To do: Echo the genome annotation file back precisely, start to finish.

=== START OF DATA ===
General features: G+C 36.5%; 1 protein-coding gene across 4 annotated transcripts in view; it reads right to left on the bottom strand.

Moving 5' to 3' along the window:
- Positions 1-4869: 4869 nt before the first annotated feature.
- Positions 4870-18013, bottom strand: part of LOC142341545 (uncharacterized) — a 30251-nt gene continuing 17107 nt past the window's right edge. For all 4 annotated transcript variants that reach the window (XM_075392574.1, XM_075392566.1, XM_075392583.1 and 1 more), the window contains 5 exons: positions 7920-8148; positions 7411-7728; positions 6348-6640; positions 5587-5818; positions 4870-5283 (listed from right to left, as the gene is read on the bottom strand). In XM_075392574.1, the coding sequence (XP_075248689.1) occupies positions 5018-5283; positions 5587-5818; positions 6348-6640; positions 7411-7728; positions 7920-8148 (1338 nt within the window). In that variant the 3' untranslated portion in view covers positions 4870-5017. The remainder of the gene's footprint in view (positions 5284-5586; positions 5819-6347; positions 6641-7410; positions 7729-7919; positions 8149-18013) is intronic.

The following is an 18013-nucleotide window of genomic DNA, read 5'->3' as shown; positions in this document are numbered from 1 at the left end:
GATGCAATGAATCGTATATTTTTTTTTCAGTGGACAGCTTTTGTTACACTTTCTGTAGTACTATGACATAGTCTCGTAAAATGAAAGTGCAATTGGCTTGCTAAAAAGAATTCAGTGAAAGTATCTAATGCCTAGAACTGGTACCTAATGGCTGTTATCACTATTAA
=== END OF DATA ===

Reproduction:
General features: G+C 36.5%; 1 protein-coding gene across 4 annotated transcripts in view; it reads right to left on the bottom strand.

Moving 5' to 3' along the window:
- Positions 1-4869: 4869 nt before the first annotated feature.
- Positions 4870-18013, bottom strand: part of LOC142341545 (uncharacterized) — a 30251-nt gene continuing 17107 nt past the window's right edge. For all 4 annotated transcript variants that reach the window (XM_075392574.1, XM_075392566.1, XM_075392583.1 and 1 more), the window contains 5 exons: positions 7920-8148; positions 7411-7728; positions 6348-6640; positions 5587-5818; positions 4870-5283 (listed from right to left, as the gene is read on the bottom strand). In XM_075392574.1, the coding sequence (XP_075248689.1) occupies positions 5018-5283; positions 5587-5818; positions 6348-6640; positions 7411-7728; positions 7920-8148 (1338 nt within the window). In that variant the 3' untranslated portion in view covers positions 4870-5017. The remainder of the gene's footprint in view (positions 5284-5586; positions 5819-6347; positions 6641-7410; positions 7729-7919; positions 8149-18013) is intronic.

The following is an 18013-nucleotide window of genomic DNA, read 5'->3' as shown; positions in this document are numbered from 1 at the left end:
GATGCAATGAATCGTATATTTTTTTTTCAGTGGACAGCTTTTGTTACACTTTCTGTAGTACTATGACATAGTCTCGTAAAATGAAAGTGCAATTGGCTTGCTAAAAAGAATTCAGTGAAAGTATCTAATGCCTAGAACTGGTACCTAATGGCTGTTATCACTATTAA